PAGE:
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In-depth Review: BitPesa

Published on July 27th, 2014 by William Suk
(Update - 07/30/2014: the figures in the final table have been revised to reflect the full cost of purchasing and transferring the bitcoin.)

Last week I reported on two Bitcoin startups in Africa that are working to cash in on the remittance business: Kenya-based BitPesa and Ghana-based Kitiwa. These startups are working to leverage Bitcoin’s low transaction fees to reduce the cost of sending money across international borders.

In this week’s column I give a detailed review of BitPesa, based on four test transactions. My tests reveal that BitPesa is indeed a convenient, comparatively low-cost way of remitting money to Kenya.

I found that the total fees for using BitPesa are slightly higher than the advertised 3%, when you take into account the cost of buying bitcoin. However, BitPesa is still more economical than other options like Western Union. Moreover, BitPesa enables micro remittances, which are not currently practical through established money transfer services.


What is BitPesa?

BitPesa is a remittance service based in Kenya that allows users to exchange Bitcoin for Kenyan Shillings that are sent directly to a recipient’s mobile money account.

Mobile money is a growing phenomena in Africa and around the world. People deposit money into an account associated with their cellphone number, and then use their phones to buy things in shops, to send money to other mobile money accounts, or to cash out into paper currency.

Kenya’s Safaricom owns the M-Pesa service, which is at the vanguard of the mobile money movement. Almost every adult in Kenya owns an M-Pesa account, and a third of the country’s GDP passes through the system. Users are charged fees when transferring money between accounts and when exchanging mobile money for cash. These fees make mobile money a lucrative business, and Safaricom is now East Africa’s most profitable company.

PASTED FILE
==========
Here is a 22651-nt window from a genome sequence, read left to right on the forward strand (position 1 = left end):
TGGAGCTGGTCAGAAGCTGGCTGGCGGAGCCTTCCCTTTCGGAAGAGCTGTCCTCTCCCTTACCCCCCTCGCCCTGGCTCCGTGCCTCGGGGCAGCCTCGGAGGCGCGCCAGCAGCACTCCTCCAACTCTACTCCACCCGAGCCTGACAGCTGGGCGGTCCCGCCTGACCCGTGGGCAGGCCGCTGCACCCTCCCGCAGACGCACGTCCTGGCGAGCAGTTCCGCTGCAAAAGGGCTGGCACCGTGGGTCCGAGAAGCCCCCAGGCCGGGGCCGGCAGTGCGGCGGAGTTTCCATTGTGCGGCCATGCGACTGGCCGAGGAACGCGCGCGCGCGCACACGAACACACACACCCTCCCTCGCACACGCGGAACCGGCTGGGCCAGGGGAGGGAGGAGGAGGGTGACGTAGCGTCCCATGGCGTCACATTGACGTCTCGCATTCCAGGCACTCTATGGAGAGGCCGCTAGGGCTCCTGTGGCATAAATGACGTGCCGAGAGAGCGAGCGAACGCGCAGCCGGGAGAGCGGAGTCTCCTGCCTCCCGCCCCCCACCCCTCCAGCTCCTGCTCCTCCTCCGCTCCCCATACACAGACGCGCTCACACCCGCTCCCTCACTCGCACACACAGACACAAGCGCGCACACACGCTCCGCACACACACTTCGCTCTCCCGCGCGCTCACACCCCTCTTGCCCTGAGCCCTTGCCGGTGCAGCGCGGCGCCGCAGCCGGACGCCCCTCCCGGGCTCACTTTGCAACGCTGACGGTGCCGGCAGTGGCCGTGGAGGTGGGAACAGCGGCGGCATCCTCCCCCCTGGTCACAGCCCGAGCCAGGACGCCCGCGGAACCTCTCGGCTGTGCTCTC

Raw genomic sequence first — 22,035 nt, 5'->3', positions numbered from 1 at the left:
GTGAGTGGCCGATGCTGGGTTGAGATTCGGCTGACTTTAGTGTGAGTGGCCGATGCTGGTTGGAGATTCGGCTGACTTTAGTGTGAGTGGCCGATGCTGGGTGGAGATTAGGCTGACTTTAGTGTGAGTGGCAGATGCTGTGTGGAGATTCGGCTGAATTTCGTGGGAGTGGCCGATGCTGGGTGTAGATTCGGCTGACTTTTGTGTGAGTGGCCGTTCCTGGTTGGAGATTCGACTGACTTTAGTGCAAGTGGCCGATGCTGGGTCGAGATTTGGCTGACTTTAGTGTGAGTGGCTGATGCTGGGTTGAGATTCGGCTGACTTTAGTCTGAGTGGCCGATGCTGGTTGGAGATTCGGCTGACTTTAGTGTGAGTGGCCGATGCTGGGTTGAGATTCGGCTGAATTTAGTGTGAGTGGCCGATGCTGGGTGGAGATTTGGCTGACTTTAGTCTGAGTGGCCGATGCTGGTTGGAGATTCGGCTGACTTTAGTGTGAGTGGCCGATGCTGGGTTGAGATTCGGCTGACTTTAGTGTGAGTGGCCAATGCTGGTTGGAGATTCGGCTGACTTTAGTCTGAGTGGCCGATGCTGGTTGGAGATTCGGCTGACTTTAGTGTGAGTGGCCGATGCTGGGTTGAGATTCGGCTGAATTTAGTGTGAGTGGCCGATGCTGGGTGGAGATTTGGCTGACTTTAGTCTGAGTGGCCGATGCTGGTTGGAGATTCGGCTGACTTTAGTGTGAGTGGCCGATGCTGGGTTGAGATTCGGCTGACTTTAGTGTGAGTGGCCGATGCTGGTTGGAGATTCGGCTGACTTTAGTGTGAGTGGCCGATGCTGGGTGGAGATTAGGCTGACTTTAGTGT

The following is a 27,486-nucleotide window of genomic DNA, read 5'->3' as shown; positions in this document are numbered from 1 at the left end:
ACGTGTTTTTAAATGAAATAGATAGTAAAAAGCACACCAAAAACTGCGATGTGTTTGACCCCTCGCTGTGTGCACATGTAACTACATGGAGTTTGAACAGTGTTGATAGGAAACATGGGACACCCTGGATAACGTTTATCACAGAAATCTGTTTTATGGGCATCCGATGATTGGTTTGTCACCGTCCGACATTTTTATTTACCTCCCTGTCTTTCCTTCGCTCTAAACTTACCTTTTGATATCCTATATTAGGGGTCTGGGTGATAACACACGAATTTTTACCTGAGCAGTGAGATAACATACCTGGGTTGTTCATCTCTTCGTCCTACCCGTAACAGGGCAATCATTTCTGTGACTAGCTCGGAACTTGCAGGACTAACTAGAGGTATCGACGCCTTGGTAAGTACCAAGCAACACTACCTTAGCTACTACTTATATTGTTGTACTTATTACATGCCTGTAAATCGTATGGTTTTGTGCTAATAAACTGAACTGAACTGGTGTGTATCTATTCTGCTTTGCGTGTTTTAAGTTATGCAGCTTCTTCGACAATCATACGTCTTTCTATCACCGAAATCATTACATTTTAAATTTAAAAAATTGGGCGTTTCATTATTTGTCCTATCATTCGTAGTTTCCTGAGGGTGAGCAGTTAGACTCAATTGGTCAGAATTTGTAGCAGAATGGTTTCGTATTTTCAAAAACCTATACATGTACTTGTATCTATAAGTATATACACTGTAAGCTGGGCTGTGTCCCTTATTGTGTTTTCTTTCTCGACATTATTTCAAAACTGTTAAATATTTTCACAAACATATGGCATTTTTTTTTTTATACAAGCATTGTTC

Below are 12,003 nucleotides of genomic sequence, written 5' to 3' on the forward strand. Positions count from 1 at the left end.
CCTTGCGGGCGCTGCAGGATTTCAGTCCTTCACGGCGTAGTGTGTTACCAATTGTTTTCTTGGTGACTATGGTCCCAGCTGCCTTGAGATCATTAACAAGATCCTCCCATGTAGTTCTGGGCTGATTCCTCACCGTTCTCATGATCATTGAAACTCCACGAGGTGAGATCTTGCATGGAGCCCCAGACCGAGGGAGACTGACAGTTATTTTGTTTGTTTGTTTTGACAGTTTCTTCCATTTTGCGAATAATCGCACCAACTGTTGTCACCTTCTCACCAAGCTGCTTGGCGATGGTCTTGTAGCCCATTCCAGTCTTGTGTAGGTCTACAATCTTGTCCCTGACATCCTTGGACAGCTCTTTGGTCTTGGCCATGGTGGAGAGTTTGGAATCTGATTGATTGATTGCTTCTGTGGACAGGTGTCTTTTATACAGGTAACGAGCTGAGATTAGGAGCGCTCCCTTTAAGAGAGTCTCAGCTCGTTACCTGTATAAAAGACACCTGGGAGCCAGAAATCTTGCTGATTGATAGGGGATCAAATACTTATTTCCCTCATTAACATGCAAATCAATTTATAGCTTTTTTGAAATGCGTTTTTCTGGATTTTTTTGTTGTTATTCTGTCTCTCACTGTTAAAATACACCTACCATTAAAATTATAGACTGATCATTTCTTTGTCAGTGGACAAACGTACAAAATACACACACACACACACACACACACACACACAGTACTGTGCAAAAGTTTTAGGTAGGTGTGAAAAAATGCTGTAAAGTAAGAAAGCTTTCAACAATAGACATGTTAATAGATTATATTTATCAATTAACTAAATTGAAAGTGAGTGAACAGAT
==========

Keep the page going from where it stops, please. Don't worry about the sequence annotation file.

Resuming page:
BitPesa, which works seamlessly with M-Pesa and competing mobile money platforms, allows people outside of Kenya to upload Bitcoin and specify a Kenyan phone number to electronically receive Shillings in return. BitPesa advertises a 3% fee for this service.

Not Available in All Markets

I initially attempted to test BitPesa from my home in New York City. However, the system blocked me from creating an account, likely due to the United States' stringent money transfer laws.

Currently I am traveling in England, where I successfully opened a BitPesa account and completed four test transactions.  

Account Registration

The registration process for BitPesa is trivial, requiring only a name, email address, mailing address and date of birth. Users must also check a box that permits BitPesa to confirm their identity information.

Transactions

After registering, users are asked to input the quantity of Pound Sterling (£) that they would like to remit to Kenya. This sum is immediately translated into the quantity of Kenyan Shillings (KSH) that will be received and the amount of Bitcoin (BTC) that is required to process the transaction.

The user then specifies a person to receive the money by inputing their name, email address and mobile money phone number.